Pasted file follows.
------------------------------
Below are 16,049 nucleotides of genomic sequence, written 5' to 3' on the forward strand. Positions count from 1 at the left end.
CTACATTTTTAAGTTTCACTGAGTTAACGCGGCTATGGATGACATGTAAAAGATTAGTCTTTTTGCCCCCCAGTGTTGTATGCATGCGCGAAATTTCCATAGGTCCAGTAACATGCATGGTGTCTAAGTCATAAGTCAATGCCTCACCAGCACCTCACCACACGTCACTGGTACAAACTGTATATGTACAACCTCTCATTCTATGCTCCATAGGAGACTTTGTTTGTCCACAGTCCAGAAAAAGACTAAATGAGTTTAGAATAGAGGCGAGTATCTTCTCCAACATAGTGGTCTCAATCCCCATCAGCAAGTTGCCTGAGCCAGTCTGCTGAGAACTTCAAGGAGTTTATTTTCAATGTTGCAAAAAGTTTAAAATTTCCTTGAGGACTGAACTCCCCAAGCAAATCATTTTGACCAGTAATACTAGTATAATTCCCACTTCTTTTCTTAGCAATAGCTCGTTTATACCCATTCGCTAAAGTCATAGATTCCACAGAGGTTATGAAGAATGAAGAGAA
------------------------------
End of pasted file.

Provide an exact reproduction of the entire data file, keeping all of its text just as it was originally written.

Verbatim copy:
Below are 16,049 nucleotides of genomic sequence, written 5' to 3' on the forward strand. Positions count from 1 at the left end.
CTACATTTTTAAGTTTCACTGAGTTAACGCGGCTATGGATGACATGTAAAAGATTAGTCTTTTTGCCCCCCAGTGTTGTATGCATGCGCGAAATTTCCATAGGTCCAGTAACATGCATGGTGTCTAAGTCATAAGTCAATGCCTCACCAGCACCTCACCACACGTCACTGGTACAAACTGTATATGTACAACCTCTCATTCTATGCTCCATAGGAGACTTTGTTTGTCCACAGTCCAGAAAAAGACTAAATGAGTTTAGAATAGAGGCGAGTATCTTCTCCAACATAGTGGTCTCAATCCCCATCAGCAAGTTGCCTGAGCCAGTCTGCTGAGAACTTCAAGGAGTTTATTTTCAATGTTGCAAAAAGTTTAAAATTTCCTTGAGGACTGAACTCCCCAAGCAAATCATTTTGACCAGTAATACTAGTATAATTCCCACTTCTTTTCTTAGCAATAGCTCGTTTATACCCATTCGCTAAAGTCATAGATTCCACAGAGGTTATGAAGAATGAAGAGAA